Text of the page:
Security expert rules out cyber warfare
London: Cyber war - long considered by many defence experts to be a significant threat - may never happen, a security expert says.
Thomas Rid, expert in war studies, King's College London, argues that cyber warfare has never taken place, nor is it currently doing so and is unlikely in the future.
Rid, who specializes in cyber security and conflict and counterterrorism, said a deadly computer worm Stuxnet which apparently damaged the Iranian nuclear programme spurred speculation that cyber warfare is imminent, reports The Journal of Strategic Studies.
There have also been alleged acts of cyber warfare originating from Russia aimed at Estonia and Georgia, according to a King's College statement.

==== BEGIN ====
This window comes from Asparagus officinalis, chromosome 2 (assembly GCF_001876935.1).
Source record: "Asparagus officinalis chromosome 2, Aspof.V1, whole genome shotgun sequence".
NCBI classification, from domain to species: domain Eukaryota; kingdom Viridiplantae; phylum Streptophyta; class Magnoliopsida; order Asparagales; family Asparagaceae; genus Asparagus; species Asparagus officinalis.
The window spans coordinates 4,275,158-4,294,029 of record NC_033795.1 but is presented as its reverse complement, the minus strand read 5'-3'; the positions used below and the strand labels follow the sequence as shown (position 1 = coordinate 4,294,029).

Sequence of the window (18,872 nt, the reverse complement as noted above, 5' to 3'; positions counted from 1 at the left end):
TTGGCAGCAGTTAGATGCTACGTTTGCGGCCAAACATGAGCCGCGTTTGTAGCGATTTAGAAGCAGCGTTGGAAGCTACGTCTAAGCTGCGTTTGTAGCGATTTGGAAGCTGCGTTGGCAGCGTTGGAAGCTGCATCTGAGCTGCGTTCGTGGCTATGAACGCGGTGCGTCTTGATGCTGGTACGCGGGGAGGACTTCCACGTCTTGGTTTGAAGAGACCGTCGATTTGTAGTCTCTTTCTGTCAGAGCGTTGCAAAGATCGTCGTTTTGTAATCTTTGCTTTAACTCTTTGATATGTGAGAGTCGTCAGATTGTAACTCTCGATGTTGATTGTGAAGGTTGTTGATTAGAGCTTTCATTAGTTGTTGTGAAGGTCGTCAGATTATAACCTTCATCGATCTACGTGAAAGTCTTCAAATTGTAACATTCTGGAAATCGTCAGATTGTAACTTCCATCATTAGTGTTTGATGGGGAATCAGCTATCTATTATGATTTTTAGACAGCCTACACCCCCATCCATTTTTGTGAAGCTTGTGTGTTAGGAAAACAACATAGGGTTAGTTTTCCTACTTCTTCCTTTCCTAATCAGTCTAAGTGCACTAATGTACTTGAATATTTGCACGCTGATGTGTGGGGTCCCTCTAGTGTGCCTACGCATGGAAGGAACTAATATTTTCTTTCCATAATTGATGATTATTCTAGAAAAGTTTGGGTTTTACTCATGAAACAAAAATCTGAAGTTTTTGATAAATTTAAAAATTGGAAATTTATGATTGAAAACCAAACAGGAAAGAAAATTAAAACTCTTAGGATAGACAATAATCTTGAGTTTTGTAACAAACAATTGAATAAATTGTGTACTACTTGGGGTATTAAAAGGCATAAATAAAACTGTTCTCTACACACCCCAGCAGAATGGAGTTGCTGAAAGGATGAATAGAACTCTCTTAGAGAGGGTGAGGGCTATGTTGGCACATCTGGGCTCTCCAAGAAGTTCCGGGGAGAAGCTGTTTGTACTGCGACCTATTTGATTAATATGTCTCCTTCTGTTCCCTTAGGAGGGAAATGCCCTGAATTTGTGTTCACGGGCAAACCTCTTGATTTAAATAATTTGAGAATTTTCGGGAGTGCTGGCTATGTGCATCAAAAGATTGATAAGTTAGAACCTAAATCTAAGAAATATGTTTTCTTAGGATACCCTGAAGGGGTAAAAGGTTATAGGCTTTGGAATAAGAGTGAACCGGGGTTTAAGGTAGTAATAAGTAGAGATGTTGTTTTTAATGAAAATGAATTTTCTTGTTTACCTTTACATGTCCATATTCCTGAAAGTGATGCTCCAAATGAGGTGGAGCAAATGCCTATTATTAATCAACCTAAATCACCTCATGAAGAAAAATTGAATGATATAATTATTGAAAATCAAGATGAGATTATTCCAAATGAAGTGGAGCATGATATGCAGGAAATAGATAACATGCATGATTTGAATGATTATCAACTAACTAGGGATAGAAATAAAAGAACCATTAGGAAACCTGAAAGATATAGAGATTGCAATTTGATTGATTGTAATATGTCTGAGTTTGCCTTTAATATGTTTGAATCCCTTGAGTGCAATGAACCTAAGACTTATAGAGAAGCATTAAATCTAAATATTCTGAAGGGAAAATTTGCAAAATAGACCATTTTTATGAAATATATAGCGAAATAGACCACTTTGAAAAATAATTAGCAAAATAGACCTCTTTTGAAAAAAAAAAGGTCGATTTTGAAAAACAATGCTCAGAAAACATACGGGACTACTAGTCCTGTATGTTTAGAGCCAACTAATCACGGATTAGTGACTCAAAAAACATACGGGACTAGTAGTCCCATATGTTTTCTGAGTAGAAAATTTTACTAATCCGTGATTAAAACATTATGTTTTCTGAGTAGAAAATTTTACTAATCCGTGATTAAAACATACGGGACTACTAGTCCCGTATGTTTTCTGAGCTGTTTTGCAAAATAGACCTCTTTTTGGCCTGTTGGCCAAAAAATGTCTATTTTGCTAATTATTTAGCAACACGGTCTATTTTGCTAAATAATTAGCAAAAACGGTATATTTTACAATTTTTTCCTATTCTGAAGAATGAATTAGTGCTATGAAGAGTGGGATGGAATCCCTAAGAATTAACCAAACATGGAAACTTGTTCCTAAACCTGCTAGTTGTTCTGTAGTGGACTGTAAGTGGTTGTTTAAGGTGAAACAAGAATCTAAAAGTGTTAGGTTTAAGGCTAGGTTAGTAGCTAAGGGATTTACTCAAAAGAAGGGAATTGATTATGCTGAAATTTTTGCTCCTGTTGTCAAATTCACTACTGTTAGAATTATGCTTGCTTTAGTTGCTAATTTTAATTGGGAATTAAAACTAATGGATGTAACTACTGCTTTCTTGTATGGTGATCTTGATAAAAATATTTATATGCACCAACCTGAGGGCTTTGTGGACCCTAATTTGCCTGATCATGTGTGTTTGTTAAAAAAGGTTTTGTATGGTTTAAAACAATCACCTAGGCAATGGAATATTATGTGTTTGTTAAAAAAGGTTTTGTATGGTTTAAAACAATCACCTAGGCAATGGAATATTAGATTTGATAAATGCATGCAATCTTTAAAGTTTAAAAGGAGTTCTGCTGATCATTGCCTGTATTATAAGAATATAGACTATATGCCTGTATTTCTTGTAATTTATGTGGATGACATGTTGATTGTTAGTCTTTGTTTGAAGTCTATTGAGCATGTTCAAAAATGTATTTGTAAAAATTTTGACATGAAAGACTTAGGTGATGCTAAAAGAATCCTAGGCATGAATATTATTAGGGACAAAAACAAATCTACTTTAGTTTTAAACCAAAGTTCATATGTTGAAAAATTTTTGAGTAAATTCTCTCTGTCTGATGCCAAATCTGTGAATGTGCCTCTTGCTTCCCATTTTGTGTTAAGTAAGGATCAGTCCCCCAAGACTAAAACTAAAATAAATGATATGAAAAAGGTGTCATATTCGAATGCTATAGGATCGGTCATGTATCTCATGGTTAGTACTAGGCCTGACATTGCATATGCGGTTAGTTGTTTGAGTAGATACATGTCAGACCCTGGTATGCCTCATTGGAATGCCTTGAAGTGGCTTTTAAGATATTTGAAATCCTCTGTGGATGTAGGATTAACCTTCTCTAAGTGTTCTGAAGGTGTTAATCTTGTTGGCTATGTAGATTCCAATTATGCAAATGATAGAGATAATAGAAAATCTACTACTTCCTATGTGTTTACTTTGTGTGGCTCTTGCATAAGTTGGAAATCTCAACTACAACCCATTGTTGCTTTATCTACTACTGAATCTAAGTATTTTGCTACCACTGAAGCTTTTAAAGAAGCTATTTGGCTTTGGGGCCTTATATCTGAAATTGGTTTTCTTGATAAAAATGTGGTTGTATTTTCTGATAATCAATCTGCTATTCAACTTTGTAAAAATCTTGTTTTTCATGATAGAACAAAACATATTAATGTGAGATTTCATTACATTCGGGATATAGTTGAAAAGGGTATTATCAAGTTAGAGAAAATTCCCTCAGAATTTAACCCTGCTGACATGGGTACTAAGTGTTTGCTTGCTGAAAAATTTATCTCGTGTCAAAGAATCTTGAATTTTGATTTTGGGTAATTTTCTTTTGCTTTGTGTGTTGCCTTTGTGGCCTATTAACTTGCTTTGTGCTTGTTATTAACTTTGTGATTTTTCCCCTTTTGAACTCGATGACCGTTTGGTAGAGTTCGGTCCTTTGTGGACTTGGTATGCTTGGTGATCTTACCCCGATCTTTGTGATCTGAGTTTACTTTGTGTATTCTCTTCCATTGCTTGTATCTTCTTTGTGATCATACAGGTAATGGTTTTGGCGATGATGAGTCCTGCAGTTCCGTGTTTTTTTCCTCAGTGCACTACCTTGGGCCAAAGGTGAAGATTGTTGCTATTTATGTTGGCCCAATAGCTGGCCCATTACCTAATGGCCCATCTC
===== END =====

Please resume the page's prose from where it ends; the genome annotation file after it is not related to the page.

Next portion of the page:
However, Rid states that to constitute cyber warfare an action must be a potentially lethal, instrumental and political act of force, conducted through software use.
Yet no single cyber attack has ever been classed as such and no act alone has ever constituted an act of war.
"Politically motivated cyber attacks are simply a more sophisticated version of activities that have always occurred within warfare: sabotage, espionage and subversion," the expert concludes.